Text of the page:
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Bahaghari Center talks about inclusive solutions at DOST-NRCP’s policy forum

In dealing with HIV, many remain confused. And part of this is because the language often used to tackle HIV, which may be scientifically sound, but is not necessarily understood by the very population that service providers want to reach.



By Albert Tan Magallanes, Jr.

In 2011, a few of his Deaf friends visited Michael David C. Tan – editor of Outrage Magazine and executive director of Bahaghari Center for SOGIE Research, Education and Advocacy, Inc. (Bahaghari Center). “They had with them the death certificate of another Deaf person. The cause of death stated: ‘immunocompromised’. They didn’t know what the word meant,” he recalled. “There isn’t even a sign in Filipino Sign Language for this word.”

A year after that, Tan did a research on the knowledge, attitudes and practices of Deaf LGBTQIA Filipinos that put them at risk for HIV infection. This study – now with Bahaghari Center – had noteworthy findings:

  • 87% (53 of 61) had sex before they reached 18.
  • 36% had numerous sexual partners, with some having as many as 20 sex partners in a month.
  • Only 34% use condoms. And even among those who used condoms, 19% had condom breakage during sex because of improper use.
  • Only 47% of the respondents heard of HIV and AIDS,
  • Only 31% consider HIV and AIDS as serious.

Not surprisingly, “since 2012, I have personally known Deaf men who have sex with men (MSM) who either tested HIV-positive or passed away from AIDS-related complications,” Tan said. And “this highlights how some sectors are being left behind in the current HIV responses.”

Part of this has to do with “sex being discussed in ways that are not understood by key affected populations,” Tan stressed.

This was also Tan’s message at the policy forum held by the Department of Science and Technology – National Research Council of the Philippines (DOST-NCRP).

Themed “Increasing public’s level of awareness on HIV/AIDS through digitized arts”, the event was held “in recognition of the urgency to address the issue of the growing number of HIV infections in the country”; though it also eyed to highlight the efforts that “mitigate if not stop the epidemic”.

Speaking as a core advocate, Tan said that there is a need to make sure that messages sent out vis-à-vis HIV is “properly understood.”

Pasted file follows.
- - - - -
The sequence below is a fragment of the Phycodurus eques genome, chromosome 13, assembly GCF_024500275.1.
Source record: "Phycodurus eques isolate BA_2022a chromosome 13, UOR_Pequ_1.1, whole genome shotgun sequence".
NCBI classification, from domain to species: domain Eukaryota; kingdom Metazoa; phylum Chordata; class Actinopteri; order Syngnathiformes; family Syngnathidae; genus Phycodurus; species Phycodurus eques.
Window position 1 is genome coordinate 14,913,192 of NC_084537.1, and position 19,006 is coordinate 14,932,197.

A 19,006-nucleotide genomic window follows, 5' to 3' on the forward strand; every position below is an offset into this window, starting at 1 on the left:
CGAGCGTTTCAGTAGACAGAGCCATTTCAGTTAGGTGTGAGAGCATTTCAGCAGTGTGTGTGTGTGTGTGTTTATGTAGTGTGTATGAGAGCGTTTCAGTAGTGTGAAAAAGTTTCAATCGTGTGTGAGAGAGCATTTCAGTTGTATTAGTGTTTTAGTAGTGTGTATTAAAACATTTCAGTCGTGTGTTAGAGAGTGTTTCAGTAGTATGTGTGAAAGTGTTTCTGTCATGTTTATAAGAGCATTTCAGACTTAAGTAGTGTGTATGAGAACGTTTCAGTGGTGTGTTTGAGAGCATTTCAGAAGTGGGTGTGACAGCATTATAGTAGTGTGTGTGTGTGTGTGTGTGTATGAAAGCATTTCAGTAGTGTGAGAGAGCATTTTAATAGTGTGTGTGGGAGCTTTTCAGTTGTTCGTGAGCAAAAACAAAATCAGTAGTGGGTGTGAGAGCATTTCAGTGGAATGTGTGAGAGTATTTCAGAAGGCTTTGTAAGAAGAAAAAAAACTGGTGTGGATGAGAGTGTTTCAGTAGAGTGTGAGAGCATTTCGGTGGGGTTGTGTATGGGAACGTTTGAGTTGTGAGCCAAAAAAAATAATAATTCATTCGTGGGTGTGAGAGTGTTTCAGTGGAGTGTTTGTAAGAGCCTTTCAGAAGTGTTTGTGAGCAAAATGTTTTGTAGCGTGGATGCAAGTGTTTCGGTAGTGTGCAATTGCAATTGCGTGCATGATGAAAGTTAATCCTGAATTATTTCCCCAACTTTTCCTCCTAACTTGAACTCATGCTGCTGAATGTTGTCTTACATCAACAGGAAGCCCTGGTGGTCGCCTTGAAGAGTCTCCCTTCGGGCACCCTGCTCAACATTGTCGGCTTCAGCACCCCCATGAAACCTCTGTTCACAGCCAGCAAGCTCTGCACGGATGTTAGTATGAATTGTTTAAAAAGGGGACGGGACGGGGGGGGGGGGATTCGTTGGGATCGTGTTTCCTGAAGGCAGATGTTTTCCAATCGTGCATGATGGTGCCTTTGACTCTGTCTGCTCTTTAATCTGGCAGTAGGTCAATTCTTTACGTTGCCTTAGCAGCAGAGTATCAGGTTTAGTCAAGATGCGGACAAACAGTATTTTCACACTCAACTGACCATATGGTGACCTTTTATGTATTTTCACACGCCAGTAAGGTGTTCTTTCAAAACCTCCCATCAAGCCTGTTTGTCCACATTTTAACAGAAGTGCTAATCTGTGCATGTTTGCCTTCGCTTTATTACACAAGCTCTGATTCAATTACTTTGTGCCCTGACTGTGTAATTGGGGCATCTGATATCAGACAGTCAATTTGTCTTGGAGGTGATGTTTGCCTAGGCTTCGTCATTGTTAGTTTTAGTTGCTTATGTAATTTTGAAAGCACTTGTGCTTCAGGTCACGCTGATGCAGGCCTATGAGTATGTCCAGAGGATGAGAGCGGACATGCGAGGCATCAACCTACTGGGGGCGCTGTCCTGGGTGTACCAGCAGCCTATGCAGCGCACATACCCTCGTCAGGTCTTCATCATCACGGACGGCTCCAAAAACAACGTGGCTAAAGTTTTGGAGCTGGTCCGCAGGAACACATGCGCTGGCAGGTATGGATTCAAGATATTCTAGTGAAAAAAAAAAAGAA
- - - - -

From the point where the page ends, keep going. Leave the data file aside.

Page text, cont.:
Already, Bahaghari Center – with Outrage Magazine – has conducted various activities that specifically deal with this.

In 2012 and 2014, for instance, “Deaf Talks” was held to discuss SOGIE 101 and HIV 101 among Deaf LGBTQIA Filipinos.

But even then, “we noted how some sectors have not even progressed from the basics yet.”

In Quezon City, “we’ve been asked to accompany Deaf MSM to toilets so they can show us what’s wrong with their privates.” In Davao City, “I’ve been asked if swallowing yellowish penile discharge is normal,” Tan recalled.

More recently, Bahaghari Center trained over 30 Deaf LGBTQIA Filipinos to start testing other Deaf Filipinos for HIV. “But while we already talk about ARV, U=U, VL, and so on, members of the Deaf community are still asking us how to properly put on a condom, or what lube is.”

Tan stressed that, “sadly, the misunderstanding remains. And this is because the language often used may be scientifically sound, but is not necessarily understood by the very population we want to reach.”

Other minority sectors are also not getting reached by HIV-related efforts, according to Tan, including: Indigenous People, persons in prison, sex workers, other PWDs, seniors, et cetera.

Tan said that there are practical solutions that can be considered.

First, “we need to discuss sex holistically,” he said. “We need to talk about sex work, policing of gay sex in gay venues, reality of transactional sex even among the young, and so on.”

Secondly, “we need to use language that is understandable to all. For that matter, change messaging per population.” In the case of the Deaf community, for instance, Bahaghari Center released public service announcements/PSAs using Filipino Sign Language. This way, “we discuss HIV using a language that is understood by a population that is also at risk for HIV infection.”

And lastly, “there is a need to stop fear-mongering and sex-negative lessons,” Tan said. “Telling people not to have sex won’t stop them from having sex. It will only drive them away from service providers.”

With the Philippines now having 32 new HIV cases every day, Tan said that “the tasks ahead of us are monumental.” However, things can still be done “if service providers start with being more inclusive.”



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